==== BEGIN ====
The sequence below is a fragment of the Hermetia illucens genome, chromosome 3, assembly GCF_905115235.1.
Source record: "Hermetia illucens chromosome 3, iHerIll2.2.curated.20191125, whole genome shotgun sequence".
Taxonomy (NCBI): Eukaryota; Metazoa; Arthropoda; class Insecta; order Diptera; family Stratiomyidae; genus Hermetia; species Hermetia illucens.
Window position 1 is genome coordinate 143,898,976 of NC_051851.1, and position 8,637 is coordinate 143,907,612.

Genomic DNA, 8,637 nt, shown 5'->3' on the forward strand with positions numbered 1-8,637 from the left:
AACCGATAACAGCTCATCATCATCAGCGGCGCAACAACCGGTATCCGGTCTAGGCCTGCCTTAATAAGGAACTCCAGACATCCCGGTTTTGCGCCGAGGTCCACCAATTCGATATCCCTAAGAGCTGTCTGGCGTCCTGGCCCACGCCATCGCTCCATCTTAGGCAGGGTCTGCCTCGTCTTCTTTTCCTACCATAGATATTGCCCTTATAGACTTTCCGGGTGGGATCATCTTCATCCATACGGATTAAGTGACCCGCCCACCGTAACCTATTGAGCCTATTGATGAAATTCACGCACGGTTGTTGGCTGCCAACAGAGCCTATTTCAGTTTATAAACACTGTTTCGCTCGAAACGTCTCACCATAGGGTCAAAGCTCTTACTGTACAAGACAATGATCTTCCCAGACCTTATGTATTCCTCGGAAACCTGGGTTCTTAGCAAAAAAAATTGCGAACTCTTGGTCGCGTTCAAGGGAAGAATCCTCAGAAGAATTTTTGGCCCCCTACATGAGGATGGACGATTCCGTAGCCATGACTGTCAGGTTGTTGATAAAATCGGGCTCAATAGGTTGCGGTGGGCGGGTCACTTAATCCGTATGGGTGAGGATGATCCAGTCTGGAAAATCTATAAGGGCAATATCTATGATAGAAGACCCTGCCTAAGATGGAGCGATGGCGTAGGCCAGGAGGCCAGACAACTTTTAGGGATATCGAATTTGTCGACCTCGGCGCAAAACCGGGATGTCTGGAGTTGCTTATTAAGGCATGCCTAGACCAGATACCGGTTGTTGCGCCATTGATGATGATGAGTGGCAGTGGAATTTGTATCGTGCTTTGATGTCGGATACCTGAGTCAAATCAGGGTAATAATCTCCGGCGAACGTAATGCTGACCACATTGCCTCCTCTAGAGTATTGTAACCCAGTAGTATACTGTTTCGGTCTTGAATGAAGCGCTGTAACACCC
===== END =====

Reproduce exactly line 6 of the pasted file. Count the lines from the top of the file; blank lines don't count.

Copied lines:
AACCGATAACAGCTCATCATCATCAGCGGCGCAACAACCGGTATCCGGTCTAGGCCTGCCTTAATAAGGAACTCCAGACATCCCGGTTTTGCGCCGAGGTCCACCAATTCGATATCCCTAAGAGCTGTCTGGCGTCCTGGCCCACGCCATCGCTCCATCTTAGGCAGGGTCTGCCTCGTCTTCTTTTCCTACCATAGATATTGCCCTTATAGACTTTCCGGGTGGGATCATCTTCATCCATACGGATTAAGTGACCCGCCCACCGTAACCTATTGAGCCTATTGATGAAATTCACGCACGGTTGTTGGCTGCCAACAGAGCCTATTTCAGTTTATAAACACTGTTTCGCTCGAAACGTCTCACCATAGGGTCAAAGCTCTTACTGTACAAGACAATGATCTTCCCAGACCTTATGTATTCCTCGGAAACCTGGGTTCTTAGCAAAAAAAATTGCGAACTCTTGGTCGCGTTCAAGGGAAGAATCCTCAGAAGAATTTTTGGCCCCCTACATGAGGATGGACGATTCCGTAGCCATGACTGTCAGGTTGTTGATAAAATCGGGCTCAATAGGTTGCGGTGGGCGGGTCACTTAATCCGTATGGGTGAGGATGATCCAGTCTGGAAAATCTATAAGGGCAATATCTATGATAGAAGACCCTGCCTAAGATGGAGCGATGGCGTAGGCCAGGAGGCCAGACAACTTTTAGGGATATCGAATTTGTCGACCTCGGCGCAAAACCGGGATGTCTGGAGTTGCTTATTAAGGCATGCCTAGACCAGATACCGGTTGTTGCGCCATTGATGATGATGAGTGGCAGTGGAATTTGTATCGTGCTTTGATGTCGGATACCTGAGTCAAATCAGGGTAATAATCTCCGGCGAACGTAATGCTGACCACATTGCCTCCTCTAGAGTATTGTAACCCAGTAGTATACTGTTTCGGTCTTGAATGAAGCGCTGTAACACCC